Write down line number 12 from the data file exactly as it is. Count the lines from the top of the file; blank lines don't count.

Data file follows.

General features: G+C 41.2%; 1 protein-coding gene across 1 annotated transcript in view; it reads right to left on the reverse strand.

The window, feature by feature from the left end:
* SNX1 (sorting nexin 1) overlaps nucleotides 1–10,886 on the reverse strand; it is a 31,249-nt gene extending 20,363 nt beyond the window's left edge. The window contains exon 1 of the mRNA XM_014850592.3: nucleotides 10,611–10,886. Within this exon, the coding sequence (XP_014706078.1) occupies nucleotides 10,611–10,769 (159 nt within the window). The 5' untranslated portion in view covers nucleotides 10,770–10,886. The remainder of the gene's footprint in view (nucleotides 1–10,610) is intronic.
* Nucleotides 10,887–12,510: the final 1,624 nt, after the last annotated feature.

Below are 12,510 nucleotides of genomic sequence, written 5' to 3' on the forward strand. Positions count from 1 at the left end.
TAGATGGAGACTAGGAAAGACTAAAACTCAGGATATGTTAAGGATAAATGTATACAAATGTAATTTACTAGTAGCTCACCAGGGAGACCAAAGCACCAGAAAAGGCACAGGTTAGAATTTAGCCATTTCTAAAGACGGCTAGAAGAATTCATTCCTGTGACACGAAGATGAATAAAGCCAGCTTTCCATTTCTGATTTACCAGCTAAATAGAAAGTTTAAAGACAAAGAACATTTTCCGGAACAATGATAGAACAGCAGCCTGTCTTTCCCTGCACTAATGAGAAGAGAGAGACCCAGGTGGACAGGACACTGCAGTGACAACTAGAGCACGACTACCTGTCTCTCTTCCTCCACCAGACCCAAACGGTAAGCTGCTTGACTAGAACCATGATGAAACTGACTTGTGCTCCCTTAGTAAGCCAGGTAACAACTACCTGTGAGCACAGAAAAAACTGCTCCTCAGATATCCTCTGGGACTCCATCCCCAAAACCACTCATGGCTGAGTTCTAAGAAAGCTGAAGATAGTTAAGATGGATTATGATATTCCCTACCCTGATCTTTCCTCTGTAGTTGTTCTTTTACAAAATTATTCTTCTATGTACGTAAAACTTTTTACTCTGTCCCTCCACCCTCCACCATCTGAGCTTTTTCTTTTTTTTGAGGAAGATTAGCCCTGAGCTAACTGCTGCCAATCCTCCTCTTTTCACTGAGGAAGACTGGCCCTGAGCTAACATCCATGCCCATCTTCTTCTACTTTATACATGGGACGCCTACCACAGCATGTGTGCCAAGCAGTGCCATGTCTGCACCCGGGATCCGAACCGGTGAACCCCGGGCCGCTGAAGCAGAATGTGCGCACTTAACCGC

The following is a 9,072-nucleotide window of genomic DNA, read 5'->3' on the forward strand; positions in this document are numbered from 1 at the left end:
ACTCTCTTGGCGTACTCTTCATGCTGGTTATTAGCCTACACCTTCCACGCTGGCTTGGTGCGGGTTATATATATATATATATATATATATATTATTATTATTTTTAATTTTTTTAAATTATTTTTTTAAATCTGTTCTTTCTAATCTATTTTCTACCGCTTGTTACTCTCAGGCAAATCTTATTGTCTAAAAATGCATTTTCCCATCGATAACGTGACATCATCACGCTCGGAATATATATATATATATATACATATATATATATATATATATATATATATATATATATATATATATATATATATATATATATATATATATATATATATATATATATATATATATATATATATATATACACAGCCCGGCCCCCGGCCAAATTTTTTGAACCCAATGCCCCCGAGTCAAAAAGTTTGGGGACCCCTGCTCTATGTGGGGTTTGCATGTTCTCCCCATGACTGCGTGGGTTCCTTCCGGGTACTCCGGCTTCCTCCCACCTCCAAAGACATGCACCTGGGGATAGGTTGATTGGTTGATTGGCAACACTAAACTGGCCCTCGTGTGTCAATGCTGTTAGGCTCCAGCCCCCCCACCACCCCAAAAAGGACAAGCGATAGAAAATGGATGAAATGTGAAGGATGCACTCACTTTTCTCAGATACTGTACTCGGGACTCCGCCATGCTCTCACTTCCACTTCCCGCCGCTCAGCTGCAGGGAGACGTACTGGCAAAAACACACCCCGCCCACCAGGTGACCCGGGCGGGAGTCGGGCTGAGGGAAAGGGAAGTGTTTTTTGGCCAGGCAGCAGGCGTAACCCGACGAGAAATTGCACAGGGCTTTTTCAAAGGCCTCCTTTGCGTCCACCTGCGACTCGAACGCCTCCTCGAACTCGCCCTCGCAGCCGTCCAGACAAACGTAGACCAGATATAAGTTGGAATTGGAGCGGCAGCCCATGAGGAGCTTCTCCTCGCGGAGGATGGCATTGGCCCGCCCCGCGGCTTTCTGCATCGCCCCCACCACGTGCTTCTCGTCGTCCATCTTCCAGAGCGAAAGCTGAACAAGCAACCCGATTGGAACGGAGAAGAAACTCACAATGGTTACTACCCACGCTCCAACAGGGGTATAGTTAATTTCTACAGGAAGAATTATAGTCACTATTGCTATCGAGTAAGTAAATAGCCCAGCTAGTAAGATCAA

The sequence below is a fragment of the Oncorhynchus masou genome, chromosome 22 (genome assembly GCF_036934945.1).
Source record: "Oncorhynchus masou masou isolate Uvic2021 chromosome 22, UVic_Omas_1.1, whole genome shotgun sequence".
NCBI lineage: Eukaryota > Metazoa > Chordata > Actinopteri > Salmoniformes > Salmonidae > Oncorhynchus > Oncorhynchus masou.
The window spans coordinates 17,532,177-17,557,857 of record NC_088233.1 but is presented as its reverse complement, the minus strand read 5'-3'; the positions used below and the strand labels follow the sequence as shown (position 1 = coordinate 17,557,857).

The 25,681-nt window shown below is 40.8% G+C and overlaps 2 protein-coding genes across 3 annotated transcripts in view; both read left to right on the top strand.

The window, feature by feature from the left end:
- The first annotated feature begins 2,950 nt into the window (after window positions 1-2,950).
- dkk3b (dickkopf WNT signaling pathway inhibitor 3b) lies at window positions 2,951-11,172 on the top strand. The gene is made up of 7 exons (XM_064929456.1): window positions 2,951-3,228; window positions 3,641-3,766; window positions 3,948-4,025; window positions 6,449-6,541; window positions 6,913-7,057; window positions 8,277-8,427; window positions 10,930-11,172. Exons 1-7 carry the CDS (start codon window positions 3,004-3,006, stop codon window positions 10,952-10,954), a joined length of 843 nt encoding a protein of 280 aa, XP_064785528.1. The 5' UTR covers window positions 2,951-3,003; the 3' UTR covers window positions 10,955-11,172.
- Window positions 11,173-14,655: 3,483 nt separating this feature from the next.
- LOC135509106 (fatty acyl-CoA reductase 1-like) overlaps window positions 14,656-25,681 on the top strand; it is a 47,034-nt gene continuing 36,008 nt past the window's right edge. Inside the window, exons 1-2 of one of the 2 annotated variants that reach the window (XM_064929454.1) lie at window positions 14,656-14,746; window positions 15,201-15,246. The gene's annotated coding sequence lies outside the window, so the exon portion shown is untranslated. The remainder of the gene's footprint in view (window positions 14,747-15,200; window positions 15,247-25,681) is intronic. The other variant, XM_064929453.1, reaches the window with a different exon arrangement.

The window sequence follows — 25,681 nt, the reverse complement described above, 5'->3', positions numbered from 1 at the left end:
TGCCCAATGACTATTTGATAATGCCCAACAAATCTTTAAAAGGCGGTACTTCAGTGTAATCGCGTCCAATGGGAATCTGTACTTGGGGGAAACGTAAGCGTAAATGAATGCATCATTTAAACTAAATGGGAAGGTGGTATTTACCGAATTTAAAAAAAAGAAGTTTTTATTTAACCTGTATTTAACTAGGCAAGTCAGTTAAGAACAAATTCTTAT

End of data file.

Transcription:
The window spans coordinates 17,532,177-17,557,857 of record NC_088233.1 but is presented as its reverse complement, the minus strand read 5'-3'; the positions used below and the strand labels follow the sequence as shown (position 1 = coordinate 17,557,857).